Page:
Old Ways Herbal: Juliette Abigail Carr, RH (AHG)

Women & Children's Herbal Clinic, Vermont Herb School, & Ramblings on Family Herbal Wisdom


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Oxymels: Love in the Medicine

Oxymels: Love in the Medicine

Oxymels are one of my absolute favorite remedy forms.  There’s something about the sweet tang of an oxymel that seems to embody the love and heartfelt good wishes of the medicine maker, as well as the complexities of caring for each other.  They are delicious, versatile, high in a wide variety of medicinal constituents, and I can generally get them into any client–from the world’s crankiest toddler to my fussiest “…but it tastes weird” clinical client.  This delicious, nutritious medicine is a mineral-rich digestive aid, in addition to being full honey’s anti-inflammatory, wound healing, probiotic, and immune-boosting properties, as well as the medicinal properties of whatever herbs you used.

Any combination of honey and vinegar medicines is an oxymel, including fire cider and herbal vinaigrette.  There’s no wrong way to do this.  Following is my preferred method after years of puttering and experimenting.  I find that combining gently heated honey and raw vinegar gives me the perfect balance of effectiveness and palatability, but find your own kitchen magic and do what works for you.

I usually use equal parts honey and vinegar if everything tastes good.  If one of the herbs is especially bitter, I may infuse it in the vinegar and use half as much.  Sometimes I’ll use less vinegar if I want less of those particular herbs, as I have a pretty solid stash of both infused honeys and infused vinegars in my apothecary, so I’m often just mixing together existing creations.

My favorite herbs for oxymels are fragrant flowers and herbs, including rose, lemon balm, lilac, bee balm, thyme, and garlic.  I also really like using herbs with primarily water-soluble ingredients (more info here) like borage, as those constituents extract and preserve really well in vinegar.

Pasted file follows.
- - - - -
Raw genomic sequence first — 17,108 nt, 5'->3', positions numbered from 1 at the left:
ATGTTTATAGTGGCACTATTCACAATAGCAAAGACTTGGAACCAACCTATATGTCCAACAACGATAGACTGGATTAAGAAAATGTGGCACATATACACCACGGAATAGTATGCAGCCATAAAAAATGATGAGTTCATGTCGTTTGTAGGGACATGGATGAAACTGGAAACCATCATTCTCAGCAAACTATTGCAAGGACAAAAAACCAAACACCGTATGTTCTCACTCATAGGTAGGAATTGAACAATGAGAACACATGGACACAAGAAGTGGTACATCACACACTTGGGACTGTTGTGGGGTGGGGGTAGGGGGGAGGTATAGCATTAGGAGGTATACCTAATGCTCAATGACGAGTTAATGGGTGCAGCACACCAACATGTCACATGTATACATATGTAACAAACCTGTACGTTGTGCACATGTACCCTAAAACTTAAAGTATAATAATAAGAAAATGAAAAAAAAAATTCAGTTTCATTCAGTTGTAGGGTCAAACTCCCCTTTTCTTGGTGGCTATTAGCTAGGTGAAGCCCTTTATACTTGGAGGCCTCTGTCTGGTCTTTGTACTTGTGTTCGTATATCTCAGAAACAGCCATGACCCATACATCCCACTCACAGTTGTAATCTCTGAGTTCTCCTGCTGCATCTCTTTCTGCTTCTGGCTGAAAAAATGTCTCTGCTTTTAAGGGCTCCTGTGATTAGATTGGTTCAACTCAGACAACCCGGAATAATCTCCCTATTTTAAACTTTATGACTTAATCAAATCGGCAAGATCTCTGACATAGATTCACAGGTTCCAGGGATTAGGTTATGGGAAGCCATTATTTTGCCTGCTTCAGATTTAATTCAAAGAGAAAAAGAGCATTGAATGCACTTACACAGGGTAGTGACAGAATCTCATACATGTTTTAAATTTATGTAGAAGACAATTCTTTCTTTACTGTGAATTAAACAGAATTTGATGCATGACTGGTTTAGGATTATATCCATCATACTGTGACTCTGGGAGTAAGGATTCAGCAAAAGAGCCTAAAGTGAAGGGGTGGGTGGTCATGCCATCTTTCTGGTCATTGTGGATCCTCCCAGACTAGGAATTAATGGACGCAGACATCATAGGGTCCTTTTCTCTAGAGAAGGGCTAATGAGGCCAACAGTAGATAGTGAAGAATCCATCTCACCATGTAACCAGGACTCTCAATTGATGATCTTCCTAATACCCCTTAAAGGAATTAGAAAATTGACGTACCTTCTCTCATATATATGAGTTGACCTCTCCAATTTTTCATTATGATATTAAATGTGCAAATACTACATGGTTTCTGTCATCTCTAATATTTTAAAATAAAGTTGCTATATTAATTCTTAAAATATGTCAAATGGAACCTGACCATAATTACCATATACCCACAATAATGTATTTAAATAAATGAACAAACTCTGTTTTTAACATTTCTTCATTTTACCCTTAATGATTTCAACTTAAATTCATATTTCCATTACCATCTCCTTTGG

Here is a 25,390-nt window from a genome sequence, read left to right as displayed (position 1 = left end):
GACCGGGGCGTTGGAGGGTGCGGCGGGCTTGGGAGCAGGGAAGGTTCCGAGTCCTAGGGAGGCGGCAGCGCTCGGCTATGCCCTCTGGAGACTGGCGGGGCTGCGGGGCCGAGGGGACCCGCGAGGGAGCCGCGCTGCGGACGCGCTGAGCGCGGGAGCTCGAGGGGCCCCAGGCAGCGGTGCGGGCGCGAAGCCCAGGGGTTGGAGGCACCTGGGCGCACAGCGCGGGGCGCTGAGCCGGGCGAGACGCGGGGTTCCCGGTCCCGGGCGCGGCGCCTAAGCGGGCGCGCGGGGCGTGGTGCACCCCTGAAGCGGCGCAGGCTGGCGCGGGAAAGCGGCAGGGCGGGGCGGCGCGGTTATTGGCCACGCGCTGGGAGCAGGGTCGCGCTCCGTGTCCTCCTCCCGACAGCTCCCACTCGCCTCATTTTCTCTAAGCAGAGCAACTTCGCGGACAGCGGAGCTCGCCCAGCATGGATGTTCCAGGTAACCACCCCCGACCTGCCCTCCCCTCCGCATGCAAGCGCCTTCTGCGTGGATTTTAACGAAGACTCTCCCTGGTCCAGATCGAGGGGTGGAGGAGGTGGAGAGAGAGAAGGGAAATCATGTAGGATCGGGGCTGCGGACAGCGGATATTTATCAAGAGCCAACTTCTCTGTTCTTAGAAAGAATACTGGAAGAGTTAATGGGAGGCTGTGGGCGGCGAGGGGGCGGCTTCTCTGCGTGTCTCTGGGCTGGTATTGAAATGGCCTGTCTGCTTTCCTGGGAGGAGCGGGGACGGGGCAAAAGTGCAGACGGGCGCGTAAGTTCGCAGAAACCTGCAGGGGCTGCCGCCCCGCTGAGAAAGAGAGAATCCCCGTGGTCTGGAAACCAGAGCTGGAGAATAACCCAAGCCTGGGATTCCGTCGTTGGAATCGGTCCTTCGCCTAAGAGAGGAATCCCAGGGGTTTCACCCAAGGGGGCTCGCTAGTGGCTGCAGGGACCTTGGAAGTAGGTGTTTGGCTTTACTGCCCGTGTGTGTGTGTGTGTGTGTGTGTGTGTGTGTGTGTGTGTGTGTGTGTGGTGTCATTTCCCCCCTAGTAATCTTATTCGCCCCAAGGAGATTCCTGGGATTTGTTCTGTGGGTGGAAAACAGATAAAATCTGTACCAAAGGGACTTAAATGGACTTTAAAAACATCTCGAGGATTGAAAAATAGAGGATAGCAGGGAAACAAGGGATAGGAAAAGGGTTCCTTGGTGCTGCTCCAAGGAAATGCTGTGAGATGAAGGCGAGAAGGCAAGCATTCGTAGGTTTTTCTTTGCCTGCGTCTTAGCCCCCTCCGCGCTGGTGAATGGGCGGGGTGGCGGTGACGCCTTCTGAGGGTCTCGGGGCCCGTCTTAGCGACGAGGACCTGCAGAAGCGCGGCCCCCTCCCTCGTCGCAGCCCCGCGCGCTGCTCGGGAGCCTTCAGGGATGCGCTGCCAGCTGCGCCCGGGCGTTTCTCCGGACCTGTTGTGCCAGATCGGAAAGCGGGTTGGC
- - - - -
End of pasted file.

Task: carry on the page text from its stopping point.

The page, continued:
1. Infuse half your herbs in honey, instructions here
  2. Turn the other half of your herbs into a folkloric tincture using vinegar, instructions here
  3. Combine honey and vinegar in a glass jar or pretty bottle and shake vigorously
  4. Label with ingredients and date.  Store for years in a cool, dry place.

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Goldenrod: August Medicine Journal

Get ready for goldenrod!  This much maligned plant is a wonderful ally for allergies, sinus issues, urinary tract infections, kidney stones, sore throats, and more.  It is wonderful as a tincture, syrup, honey, or dried for tea.

Allergy syrup is my favorite way to use goldenrod.  I combine it with Tulsi, Nettles, & Schisandra, in raw wildflower honey.

I also love goldenrod as part of a cold & flu syrup, together with Thyme, Bee Balm, Hyssop, & Elder.

Learn to make your own Herbal Allergy Syrup with goldenrod!

Goldenrod


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Garden Planning: February Garden Tip


Now is the time to plan!

Spread out on the rug in front of the fire with your gardening notebook, last year’s leftover seeds, your favorite seed catalogs (mine are Fedco, Richters, and Horizon Herbs), and a mug of tea of course.  Ideally, you wrote down what went where and how it did last year, and can now look through those notes and find ways to improve your rotation, soil fertility, use of microclimate, etc.  Eliot Coleman’s books are a useful resource for this.  If you didn’t take notes, turn over a new leaf this season so your skills can build as your garden grows!

Sort your seeds into annuals and perennials, time of year they’re planted, soil needs (rich vs. poor), microclimate needs (sun/shade/wet/dry/wind etc.), transplants vs. direct seeds, etc.  Do you see any promising combinations?  Perhaps your Arnica may like to grow together with St Johns Wort and Bee Balm, instead of in with the Marshmallows.

Make some lists:  What do you have?  What do you need to buy for next season?  What plants will you start indoors, and what will you direct seed?

Draw some diagrams: where was everything last year, and where are you planting each new friend?  How can you rotate your annuals around your perennials?  Some people like to use index cards or scraps of paper to do this so they can move them around easily.  I use a pencil in my notebook, that way I can refer back to my thoughts later.